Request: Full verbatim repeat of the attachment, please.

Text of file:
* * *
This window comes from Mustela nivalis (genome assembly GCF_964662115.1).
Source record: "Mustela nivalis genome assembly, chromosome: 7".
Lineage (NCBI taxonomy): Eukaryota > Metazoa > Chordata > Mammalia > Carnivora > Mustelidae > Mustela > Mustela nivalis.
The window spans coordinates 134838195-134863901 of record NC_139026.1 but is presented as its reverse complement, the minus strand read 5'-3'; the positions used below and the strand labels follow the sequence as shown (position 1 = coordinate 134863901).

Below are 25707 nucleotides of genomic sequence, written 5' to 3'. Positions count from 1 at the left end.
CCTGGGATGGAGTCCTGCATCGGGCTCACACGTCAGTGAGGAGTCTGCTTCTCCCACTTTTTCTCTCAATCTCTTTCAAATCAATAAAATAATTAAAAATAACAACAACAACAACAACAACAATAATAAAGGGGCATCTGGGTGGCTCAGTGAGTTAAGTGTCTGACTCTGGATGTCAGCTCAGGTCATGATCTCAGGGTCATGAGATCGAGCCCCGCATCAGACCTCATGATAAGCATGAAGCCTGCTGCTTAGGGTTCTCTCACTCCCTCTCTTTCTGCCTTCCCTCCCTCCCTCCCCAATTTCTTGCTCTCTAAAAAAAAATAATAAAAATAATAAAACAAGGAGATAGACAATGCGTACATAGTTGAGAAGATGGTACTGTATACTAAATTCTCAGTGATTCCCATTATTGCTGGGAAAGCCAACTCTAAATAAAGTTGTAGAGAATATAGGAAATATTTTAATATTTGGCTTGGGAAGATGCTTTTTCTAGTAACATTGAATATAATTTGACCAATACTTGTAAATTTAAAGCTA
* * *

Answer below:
This window comes from Mustela nivalis (genome assembly GCF_964662115.1).
Source record: "Mustela nivalis genome assembly, chromosome: 7".
Lineage (NCBI taxonomy): Eukaryota > Metazoa > Chordata > Mammalia > Carnivora > Mustelidae > Mustela > Mustela nivalis.
The window spans coordinates 134838195-134863901 of record NC_139026.1 but is presented as its reverse complement, the minus strand read 5'-3'; the positions used below and the strand labels follow the sequence as shown (position 1 = coordinate 134863901).

Below are 25707 nucleotides of genomic sequence, written 5' to 3'. Positions count from 1 at the left end.
CCTGGGATGGAGTCCTGCATCGGGCTCACACGTCAGTGAGGAGTCTGCTTCTCCCACTTTTTCTCTCAATCTCTTTCAAATCAATAAAATAATTAAAAATAACAACAACAACAACAACAACAATAATAAAGGGGCATCTGGGTGGCTCAGTGAGTTAAGTGTCTGACTCTGGATGTCAGCTCAGGTCATGATCTCAGGGTCATGAGATCGAGCCCCGCATCAGACCTCATGATAAGCATGAAGCCTGCTGCTTAGGGTTCTCTCACTCCCTCTCTTTCTGCCTTCCCTCCCTCCCTCCCCAATTTCTTGCTCTCTAAAAAAAAATAATAAAAATAATAAAACAAGGAGATAGACAATGCGTACATAGTTGAGAAGATGGTACTGTATACTAAATTCTCAGTGATTCCCATTATTGCTGGGAAAGCCAACTCTAAATAAAGTTGTAGAGAATATAGGAAATATTTTAATATTTGGCTTGGGAAGATGCTTTTTCTAGTAACATTGAATATAATTTGACCAATACTTGTAAATTTAAAGCTA